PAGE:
Prepare for an Above Average Season with Elevated Risk to Coastal United States
After the devastating hurricanes of 2017, Gulf Coast, East Coast, and Caribbean residents should understand the importance of preparation. While winter seems to linger on in the Plains, Midwest, Great Lakes, and Northeast, the start of the Atlantic Hurricane Season is less than two months away. Forecasters with the Tropical Meteorology Project at Colorado State University issued their annual spring forecast on April 5. The 2018 Atlantic Hurricane Season begins on June 1 and ends on November 30.
Hurricanes and Tropical Storms can form during any month of the year but are most likely to occur during the June through November season. Peak months for tropical activity include August, September, and October.
In December of 2017, the Tropical Meteorology Project issued probabilities for the factors that will affect this year’s hurricane season. The greatest likelihood out of five possible scenarios stated a 35 percent chance for an above average season with an Accumulated Cyclone Energy of 130 without the formation of an El Niño.
El Niño Southern Oscillation
Atmospheric and Ocean conditions in the eastern tropical Pacific Ocean directly affect seasonal weather in North America and the likelihood of tropical cyclones in the Atlantic Basin.
The El Niño Southern Oscillation or ENSO is the variation in surface temperature of the eastern tropical Pacific Ocean which affects the climate of the tropics and subtropics, and weather in North America. Typically, the surface of the ocean in this region oscillates between cooler (La Niña) normal, and higher (El Niño) surface water temperatures and directly contributes to the formation of cyclones across the tropics.
During El Niño the surface temperature rises and remains above normal for at least five months with high pressure over the western portion of the tropical Pacific. Lower surface temperatures for at least five months swing the oscillation to a La Niña with low pressure over the western Pacific.
The 2017 La Niña contributed to the very active hurricane season and the lingering cold weather and storms over the north-central and eastern United States this winter.
The La Niña currently shows signs of weakening which would indicate less activity than last year, but still an above average season.
Tropical Meteorology Project 2018 Hurricane Season Forecast
Colorado State University’s Tropical Meteorology Project has provided annual forecasts and discussions on the Atlantic Hurricane Season for more than 35 years.
Coastal residents are reminded that it only takes one hurricane making landfall to make it an active season for them, and they need to prepare the same for every season, regardless of how much activity is predicted.
The Atlantic Basin should experience an above average season of 14 named storms with seven hurricanes including three major hurricanes (category 3, 4, or 5). The chance of a major hurricane making landfall along either the Gulf Coast or East Coast stands at 63 percent, well above the annual average of 52 percent. Caribbean residents also expect an above average chance of 52 percent (annual average is 42 percent) for a major hurricane.
The Tropical Meteorology Project will issue its next forecast on May 31, 2018, ahead of the June 1 start of the hurricane season, and bi-weekly forecasts during the peak months of August, September, and October.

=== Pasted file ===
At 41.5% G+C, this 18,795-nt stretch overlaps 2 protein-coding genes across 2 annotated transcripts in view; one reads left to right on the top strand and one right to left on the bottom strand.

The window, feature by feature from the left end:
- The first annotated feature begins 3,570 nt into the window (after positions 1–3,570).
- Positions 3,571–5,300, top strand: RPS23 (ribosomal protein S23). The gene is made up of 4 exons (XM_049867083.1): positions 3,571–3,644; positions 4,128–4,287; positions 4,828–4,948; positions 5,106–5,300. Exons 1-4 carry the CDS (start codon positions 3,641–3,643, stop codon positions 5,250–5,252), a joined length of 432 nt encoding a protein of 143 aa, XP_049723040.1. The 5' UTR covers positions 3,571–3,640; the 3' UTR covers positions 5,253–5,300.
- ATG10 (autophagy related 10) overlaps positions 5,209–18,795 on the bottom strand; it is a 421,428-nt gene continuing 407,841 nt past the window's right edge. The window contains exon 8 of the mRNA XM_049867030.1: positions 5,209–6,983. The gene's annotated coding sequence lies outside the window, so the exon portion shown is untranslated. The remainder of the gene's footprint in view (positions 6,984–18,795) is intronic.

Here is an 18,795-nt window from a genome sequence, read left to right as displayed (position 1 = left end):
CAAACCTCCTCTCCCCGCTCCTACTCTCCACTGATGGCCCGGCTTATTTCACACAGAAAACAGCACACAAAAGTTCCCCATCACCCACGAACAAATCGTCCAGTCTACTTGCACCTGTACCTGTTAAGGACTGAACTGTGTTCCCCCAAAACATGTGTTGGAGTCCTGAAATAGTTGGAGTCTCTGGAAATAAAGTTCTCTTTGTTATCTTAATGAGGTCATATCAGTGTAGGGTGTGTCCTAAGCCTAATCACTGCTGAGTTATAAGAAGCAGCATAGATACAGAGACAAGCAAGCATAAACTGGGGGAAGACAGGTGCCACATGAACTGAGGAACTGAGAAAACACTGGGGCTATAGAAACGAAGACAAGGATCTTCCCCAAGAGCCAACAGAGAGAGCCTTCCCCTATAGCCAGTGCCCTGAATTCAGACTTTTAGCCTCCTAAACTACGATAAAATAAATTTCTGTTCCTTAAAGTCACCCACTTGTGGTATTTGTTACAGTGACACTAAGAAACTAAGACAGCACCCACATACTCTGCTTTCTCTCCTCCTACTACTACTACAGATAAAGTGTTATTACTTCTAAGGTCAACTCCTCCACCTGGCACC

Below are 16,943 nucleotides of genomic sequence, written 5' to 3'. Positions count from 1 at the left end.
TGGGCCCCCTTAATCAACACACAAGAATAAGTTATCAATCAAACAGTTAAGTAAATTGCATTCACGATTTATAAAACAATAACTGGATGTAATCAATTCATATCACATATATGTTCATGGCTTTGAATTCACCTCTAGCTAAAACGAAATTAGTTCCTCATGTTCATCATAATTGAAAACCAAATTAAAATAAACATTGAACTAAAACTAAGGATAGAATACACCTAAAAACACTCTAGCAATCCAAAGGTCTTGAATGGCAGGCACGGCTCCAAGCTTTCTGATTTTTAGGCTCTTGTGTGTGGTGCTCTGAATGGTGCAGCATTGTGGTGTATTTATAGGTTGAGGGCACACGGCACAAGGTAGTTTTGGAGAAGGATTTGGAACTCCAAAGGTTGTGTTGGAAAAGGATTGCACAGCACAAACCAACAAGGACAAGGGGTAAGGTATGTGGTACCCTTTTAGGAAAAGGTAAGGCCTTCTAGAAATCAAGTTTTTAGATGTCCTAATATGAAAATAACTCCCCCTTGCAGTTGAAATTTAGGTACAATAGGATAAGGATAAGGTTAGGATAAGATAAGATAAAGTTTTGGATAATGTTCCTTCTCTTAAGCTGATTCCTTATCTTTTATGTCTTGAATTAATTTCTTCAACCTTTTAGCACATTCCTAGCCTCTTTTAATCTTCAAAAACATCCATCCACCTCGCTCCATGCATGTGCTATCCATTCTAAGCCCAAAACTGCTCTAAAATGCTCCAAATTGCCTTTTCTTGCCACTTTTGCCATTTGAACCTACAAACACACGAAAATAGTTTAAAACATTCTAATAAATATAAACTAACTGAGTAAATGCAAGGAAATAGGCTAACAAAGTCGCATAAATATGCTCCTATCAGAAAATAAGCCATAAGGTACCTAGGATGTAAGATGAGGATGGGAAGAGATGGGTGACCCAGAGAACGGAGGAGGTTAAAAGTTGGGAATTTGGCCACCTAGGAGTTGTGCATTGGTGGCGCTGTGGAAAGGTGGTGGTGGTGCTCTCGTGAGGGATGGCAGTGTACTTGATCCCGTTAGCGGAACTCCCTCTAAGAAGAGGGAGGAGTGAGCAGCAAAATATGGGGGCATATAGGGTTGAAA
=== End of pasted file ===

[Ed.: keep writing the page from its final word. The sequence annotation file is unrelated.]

The Tropical Meteorology Department points out that their forecast is a statistical representation of what could happen during the upcoming hurricane season and not an exact prediction. No one can predict with any great certainly what will take place two to eight months in the future.
Five Steps to Prepare for Hurricane Season
- Know Your Risks
News reports often focus on extreme winds. Dramatic video of forecasters bent over in 150 MPH wind as they try to tell you what it feels like keep watchers tuned in. Wind is just one risk, however. Storm Surge, Flooding, Tornadoes, Power Outages, and Emergency Service Interruptions all pose threats to residents who don’t evacuate. Take steps to learn what risks your family faces before hurricane season arrives.
- Make Plans
All too often, residents in the path of a hurricane are unprepared and either leave without everything they need, or they end up staying when they should have evacuated. Know your evacuation route. Bookmark websites with official local information. Prepare your home to mitigate damage before it happens. Make a plan that includes your pets and where you will go if a hurricane puts your home and family at risk.
Planning and Preparedness starts by assembling a disaster preparedness kit that you can easily take along if you evacuate. You’ll need shelter in place supplies like food and water, first aid, personal items and medications, an emergency supply of power, and a way to distract children from the ongoing disaster outside. Don’t forget to talk to your insurance agent about what you plan covers and what it does not. Flooding and storm surge take more lives and cause more damage than wind. National Flood Insurance covers damage by flooding, but only when purchased well in advance.
- Home and Family
Discuss your disaster plans with your family. Include telling others where you plan to go in the event of an evacuation. Communications become difficult during a disaster—inform family and friends ahead of time. Did you know that protecting windows and doors is key to ensuring your roof stays in place? Prepare Home and Family by making your disaster plans now.
- Complete Your Plan
Your Completed Disaster Preparation Plan includes knowing what to do in the event of a hurricane watch and a hurricane warning. Once authorities issue a warning, you have just hours to prepare and if necessary, evacuate. The last 18 hours before the hurricane arrives are critical to your family’s survival.